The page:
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Inorganic polyphosphate (polyP) is present in every cell and is highly conserved from primeval times. In the mammalian cells, polyP plays multiple roles including control of cell bioenergetics and signal transduction. In the brain, polyP mediates signaling between astrocytes via activation of purinergic receptors, however, the mechanisms of polyP release remain unknown. Here we report identification of polyP-containing vesicles in cortical astrocytes and the main triggers that evoke vesicular polyP release. In cultured astrocytes, polyP was localized predominantly within the intracellular vesicular compartments which express vesicular nucleotide transporter VNUT (putative ATP-containing vesicles), but not within the compartments expressing vesicular glutamate transporter 2 (VGLUT2). The number of lysosomes which contain polyP was dependent on the conditions of astrocytes. Release of polyP from a proportion of lysosomes could be induced by calcium ionophores. In contrast, polyP release from the VNUT-containing vesicles could be triggered by various physiological stimuli, such as pH changes, polyP induced polyP release and other stimuli which increase [Ca2+]i. These data suggest that astrocytes release polyP predominantly via exocytosis from the VNUT-containing vesicles.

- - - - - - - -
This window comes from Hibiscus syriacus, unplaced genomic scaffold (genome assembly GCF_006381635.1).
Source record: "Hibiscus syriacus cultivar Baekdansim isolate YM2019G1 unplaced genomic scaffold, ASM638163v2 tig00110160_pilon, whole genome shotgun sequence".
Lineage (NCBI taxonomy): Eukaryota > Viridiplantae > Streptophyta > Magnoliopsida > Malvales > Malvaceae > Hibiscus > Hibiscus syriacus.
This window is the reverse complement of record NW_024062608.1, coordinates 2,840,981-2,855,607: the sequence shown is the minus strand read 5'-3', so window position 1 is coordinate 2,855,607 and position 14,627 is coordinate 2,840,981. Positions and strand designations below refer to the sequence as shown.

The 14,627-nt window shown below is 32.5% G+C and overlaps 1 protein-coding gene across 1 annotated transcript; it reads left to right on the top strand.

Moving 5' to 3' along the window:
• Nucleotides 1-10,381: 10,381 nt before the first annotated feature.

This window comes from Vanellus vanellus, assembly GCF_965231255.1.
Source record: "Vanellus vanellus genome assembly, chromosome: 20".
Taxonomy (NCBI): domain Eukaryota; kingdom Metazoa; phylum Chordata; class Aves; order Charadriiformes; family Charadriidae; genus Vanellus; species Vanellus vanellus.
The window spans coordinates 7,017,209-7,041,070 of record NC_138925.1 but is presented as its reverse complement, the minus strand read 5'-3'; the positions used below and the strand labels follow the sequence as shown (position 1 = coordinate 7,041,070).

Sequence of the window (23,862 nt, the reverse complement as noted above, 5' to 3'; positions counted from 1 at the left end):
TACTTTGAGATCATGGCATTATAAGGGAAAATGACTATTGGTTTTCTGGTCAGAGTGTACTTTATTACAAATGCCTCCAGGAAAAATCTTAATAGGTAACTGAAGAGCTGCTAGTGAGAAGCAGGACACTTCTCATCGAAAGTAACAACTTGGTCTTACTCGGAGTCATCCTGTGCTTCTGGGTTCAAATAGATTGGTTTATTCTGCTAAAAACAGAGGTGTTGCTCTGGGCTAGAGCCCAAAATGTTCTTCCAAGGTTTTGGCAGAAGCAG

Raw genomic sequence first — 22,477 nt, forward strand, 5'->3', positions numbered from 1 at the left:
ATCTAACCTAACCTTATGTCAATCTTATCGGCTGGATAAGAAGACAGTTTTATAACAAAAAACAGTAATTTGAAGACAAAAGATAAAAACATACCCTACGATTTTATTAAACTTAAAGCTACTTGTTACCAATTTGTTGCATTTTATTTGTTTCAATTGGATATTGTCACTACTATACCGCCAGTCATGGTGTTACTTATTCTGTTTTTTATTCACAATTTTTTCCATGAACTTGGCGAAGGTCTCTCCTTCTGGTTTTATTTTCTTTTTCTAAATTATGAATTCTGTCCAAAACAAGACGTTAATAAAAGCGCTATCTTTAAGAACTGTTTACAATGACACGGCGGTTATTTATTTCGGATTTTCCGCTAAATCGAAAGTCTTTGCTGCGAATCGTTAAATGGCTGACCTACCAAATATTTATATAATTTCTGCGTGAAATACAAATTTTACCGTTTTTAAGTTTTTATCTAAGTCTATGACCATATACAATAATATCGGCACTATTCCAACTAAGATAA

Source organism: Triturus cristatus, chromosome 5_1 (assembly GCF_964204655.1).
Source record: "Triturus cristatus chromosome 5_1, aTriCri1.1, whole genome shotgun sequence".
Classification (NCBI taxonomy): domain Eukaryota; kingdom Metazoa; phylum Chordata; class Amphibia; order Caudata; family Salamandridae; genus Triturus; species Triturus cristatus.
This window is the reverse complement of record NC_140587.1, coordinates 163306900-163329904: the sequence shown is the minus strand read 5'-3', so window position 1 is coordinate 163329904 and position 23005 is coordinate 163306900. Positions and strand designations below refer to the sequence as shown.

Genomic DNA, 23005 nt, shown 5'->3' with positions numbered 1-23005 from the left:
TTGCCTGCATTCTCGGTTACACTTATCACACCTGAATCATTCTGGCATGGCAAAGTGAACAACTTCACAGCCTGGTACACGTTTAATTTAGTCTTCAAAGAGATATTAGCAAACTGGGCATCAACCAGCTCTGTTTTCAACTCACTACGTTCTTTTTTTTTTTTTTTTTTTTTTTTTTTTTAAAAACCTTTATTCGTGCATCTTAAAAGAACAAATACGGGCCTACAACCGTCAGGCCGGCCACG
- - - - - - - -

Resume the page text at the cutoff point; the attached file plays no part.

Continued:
- inorganic polyphosphate
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